Human rights advocate Azimjan Askarov, who was serving a life sentence in a Kyrgyz prison, has died, fellow rights defender Tolekan Ismailova has told Fergana.
Ismailova said that the severely ill Askarov passed away between 10 and 11 am Bishkek time on 25 July. An investigation into his death must now be conducted, she argued.
The ethnic Uzbek human rights advocate, who was sentenced to life in prison in 2010 on what many feel were fabricated charges relating to the deadly ethnic clashes of 2010, was arguably Central Asia’s most high-profile prisoner, not counting the political figures Almazbek Atambaev and Gulnara Karimova. A whole host of major international human rights organisations, as well as the Human Rights Committee of the UN, have for years been urging the Kyrgyz government to release him from jail.
Askarov was first reported seriously ill with coronavirus-like symptoms on 20 July. The Kyrgyz prison authorities initially denied the fact, but members of the Kyrgyz ombudsman’s office who visited him the following day were able to confirm his illness. On 22 July, lawyer Valeriyan Vakhitov was permitted to see Askarov. Two guards carried him out using their crossed arms in the form of a stretcher. Askarov recounted that he had already been running a high temperature and lost his appetite for ten days. During the course of the conversation, he spoke with a hoarse voice and coughed a lot. Rights advocates from the organisation Bir Duino and Fergana general director Daniil Kislov called for the elderly prisoner to be released.
Rights activists tried to arrange for Askarov to be collected from the prison by private ambulance, but were told that the prisoner could only receive treatment in the prison’s medical ward. On 24 July, the penal authorities transferred Askarov to another prison with better medical facilities. His diagnosis remains unknown. The Kyrgyz penal authorities claim that COVID-19 has not penetrated the country’s correctional facilities and for this reason there was no need to conduct a PCR test. Only prison service employees would be tested, they said. This is despite the fact that Kyrgyzstan is currently experiencing a major surge of both coronavirus infections and severe cases of pneumonia.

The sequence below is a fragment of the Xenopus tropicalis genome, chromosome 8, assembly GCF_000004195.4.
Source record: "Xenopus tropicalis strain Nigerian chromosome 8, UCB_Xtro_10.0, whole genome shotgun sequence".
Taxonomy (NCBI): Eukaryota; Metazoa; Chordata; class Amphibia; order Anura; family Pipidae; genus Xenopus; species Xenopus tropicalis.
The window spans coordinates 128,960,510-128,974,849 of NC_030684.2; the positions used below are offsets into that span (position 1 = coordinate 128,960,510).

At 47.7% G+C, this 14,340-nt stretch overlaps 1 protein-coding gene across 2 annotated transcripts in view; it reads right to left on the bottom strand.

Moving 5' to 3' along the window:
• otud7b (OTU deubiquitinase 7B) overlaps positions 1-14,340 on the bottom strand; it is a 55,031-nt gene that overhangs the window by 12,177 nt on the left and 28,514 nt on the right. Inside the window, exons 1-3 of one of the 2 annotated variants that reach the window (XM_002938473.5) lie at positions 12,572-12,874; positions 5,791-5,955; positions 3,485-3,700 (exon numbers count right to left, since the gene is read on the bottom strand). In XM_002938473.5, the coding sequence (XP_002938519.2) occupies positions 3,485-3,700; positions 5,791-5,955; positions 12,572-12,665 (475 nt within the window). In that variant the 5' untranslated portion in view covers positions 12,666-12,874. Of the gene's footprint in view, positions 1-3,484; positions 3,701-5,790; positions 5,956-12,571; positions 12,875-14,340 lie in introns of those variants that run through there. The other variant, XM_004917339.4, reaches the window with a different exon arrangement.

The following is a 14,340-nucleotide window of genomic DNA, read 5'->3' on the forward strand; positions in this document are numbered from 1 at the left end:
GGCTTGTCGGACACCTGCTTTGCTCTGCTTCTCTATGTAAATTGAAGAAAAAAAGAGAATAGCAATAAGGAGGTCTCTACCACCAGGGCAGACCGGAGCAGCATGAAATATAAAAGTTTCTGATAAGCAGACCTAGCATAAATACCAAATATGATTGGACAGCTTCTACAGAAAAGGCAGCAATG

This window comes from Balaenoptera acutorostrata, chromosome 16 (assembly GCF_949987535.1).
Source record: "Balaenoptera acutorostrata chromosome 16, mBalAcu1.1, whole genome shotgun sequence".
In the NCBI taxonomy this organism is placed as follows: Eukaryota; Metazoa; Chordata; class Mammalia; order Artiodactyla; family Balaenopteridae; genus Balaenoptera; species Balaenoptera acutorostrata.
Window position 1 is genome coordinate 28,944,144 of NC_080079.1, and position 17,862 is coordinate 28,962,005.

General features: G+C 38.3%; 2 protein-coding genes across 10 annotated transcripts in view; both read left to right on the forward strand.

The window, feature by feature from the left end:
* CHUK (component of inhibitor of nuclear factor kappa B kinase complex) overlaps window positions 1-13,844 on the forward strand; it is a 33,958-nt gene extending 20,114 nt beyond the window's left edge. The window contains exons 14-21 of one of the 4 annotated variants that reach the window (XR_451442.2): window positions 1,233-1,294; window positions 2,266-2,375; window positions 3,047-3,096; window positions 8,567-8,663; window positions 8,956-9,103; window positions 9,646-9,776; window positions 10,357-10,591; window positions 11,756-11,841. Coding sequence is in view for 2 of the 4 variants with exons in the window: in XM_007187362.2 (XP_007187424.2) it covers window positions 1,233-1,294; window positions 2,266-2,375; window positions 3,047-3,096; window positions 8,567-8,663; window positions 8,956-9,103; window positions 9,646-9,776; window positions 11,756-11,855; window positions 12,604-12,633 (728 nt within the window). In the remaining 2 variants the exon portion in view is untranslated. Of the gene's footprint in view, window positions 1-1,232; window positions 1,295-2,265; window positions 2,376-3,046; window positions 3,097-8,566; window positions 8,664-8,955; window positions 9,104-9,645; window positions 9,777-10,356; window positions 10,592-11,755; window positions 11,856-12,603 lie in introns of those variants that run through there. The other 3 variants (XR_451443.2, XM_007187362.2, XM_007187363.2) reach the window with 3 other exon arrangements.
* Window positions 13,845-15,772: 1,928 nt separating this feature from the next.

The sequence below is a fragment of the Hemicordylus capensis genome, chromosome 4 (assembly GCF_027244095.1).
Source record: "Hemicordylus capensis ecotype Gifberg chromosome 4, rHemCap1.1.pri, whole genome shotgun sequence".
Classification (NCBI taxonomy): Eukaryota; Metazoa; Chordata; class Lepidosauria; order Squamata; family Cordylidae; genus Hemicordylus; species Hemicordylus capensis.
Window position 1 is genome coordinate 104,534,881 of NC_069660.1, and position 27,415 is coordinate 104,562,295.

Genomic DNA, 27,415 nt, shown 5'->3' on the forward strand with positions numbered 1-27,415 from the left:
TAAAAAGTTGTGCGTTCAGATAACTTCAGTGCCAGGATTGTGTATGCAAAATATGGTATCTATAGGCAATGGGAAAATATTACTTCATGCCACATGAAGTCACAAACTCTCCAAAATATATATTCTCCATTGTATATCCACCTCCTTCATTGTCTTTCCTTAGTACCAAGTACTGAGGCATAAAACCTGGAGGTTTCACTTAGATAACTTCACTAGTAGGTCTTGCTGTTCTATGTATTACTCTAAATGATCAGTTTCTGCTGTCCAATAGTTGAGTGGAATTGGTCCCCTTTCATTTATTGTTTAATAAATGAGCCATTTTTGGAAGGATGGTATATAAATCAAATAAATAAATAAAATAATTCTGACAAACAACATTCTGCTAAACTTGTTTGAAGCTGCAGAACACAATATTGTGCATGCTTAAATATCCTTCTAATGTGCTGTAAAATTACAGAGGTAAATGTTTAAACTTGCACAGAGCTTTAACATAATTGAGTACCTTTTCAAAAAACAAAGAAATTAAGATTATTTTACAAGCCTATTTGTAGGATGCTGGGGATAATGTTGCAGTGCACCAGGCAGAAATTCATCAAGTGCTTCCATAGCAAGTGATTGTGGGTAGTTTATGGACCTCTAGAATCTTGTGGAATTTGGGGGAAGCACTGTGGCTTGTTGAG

Askarov was sentenced to life imprisonment following the inter-ethnic clashes which occurred in southern Kyrgyzstan in 2010. Prosecutors alleged that the ethnic Uzbek rights advocate urged people to take part in the mass disturbances and was involved in the murder of a police officer. The opinion of other rights advocates – shared by the UN Committee on Human Rights – is that Kyrgyz law enforcement agencies fabricated the case against Askarov in revenge for his previous efforts to call attention to their human rights abuses. Major international human rights organisations such as Amnesty International, Civil Rights Defenders, the Committee to Protect Journalists, the Helsinki Foundation for Human Rights and Human Rights Watch have all spoken out in Askarov’s defence and called for his release, as has the UN Committee on Human Rights.
Askarov thus looks to be the latest high-profile prisoner of conscience to die in jail of COVID-19, following the death of journalist Mohamed Mounir in Egypt earlier this month.